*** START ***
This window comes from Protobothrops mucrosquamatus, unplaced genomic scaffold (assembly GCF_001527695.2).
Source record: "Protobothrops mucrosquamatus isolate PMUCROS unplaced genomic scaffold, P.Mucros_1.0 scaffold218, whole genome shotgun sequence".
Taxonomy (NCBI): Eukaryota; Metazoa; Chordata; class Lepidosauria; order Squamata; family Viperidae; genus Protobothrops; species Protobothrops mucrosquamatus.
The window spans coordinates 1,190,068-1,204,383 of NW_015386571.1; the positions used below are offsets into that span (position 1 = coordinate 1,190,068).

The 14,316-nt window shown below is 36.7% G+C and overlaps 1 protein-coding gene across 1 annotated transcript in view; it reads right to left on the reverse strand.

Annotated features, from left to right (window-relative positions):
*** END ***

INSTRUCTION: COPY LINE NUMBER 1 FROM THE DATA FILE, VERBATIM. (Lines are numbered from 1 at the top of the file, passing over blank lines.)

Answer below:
This window comes from Protobothrops mucrosquamatus, unplaced genomic scaffold (assembly GCF_001527695.2).